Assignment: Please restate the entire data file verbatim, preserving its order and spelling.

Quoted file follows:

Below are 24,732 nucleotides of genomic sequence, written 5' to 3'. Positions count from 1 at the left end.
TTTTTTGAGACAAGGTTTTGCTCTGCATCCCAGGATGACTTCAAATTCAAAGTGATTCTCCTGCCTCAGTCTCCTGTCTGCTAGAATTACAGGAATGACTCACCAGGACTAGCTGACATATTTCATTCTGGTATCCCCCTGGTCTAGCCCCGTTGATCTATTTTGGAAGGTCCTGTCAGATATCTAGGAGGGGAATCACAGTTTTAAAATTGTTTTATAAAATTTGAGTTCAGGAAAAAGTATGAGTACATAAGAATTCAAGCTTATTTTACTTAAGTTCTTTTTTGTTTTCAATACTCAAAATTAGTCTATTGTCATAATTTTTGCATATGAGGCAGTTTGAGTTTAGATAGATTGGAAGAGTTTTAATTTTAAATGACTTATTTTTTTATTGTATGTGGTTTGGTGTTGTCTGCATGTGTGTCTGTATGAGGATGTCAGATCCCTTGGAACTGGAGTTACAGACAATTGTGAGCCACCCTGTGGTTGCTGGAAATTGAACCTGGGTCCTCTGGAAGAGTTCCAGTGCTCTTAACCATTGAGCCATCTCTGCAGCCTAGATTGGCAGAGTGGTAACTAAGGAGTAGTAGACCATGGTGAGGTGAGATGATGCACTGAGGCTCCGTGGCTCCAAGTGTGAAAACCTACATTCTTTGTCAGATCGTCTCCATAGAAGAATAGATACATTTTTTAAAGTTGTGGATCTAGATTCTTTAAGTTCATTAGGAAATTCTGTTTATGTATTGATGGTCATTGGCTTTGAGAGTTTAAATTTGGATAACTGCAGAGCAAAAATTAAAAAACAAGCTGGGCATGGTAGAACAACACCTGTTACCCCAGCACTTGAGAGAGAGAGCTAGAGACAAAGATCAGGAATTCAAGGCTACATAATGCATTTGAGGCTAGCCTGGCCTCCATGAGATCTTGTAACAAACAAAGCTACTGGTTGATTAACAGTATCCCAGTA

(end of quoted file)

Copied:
Below are 24,732 nucleotides of genomic sequence, written 5' to 3'. Positions count from 1 at the left end.
TTTTTTGAGACAAGGTTTTGCTCTGCATCCCAGGATGACTTCAAATTCAAAGTGATTCTCCTGCCTCAGTCTCCTGTCTGCTAGAATTACAGGAATGACTCACCAGGACTAGCTGACATATTTCATTCTGGTATCCCCCTGGTCTAGCCCCGTTGATCTATTTTGGAAGGTCCTGTCAGATATCTAGGAGGGGAATCACAGTTTTAAAATTGTTTTATAAAATTTGAGTTCAGGAAAAAGTATGAGTACATAAGAATTCAAGCTTATTTTACTTAAGTTCTTTTTTGTTTTCAATACTCAAAATTAGTCTATTGTCATAATTTTTGCATATGAGGCAGTTTGAGTTTAGATAGATTGGAAGAGTTTTAATTTTAAATGACTTATTTTTTTATTGTATGTGGTTTGGTGTTGTCTGCATGTGTGTCTGTATGAGGATGTCAGATCCCTTGGAACTGGAGTTACAGACAATTGTGAGCCACCCTGTGGTTGCTGGAAATTGAACCTGGGTCCTCTGGAAGAGTTCCAGTGCTCTTAACCATTGAGCCATCTCTGCAGCCTAGATTGGCAGAGTGGTAACTAAGGAGTAGTAGACCATGGTGAGGTGAGATGATGCACTGAGGCTCCGTGGCTCCAAGTGTGAAAACCTACATTCTTTGTCAGATCGTCTCCATAGAAGAATAGATACATTTTTTAAAGTTGTGGATCTAGATTCTTTAAGTTCATTAGGAAATTCTGTTTATGTATTGATGGTCATTGGCTTTGAGAGTTTAAATTTGGATAACTGCAGAGCAAAAATTAAAAAACAAGCTGGGCATGGTAGAACAACACCTGTTACCCCAGCACTTGAGAGAGAGAGCTAGAGACAAAGATCAGGAATTCAAGGCTACATAATGCATTTGAGGCTAGCCTGGCCTCCATGAGATCTTGTAACAAACAAAGCTACTGGTTGATTAACAGTATCCCAGTA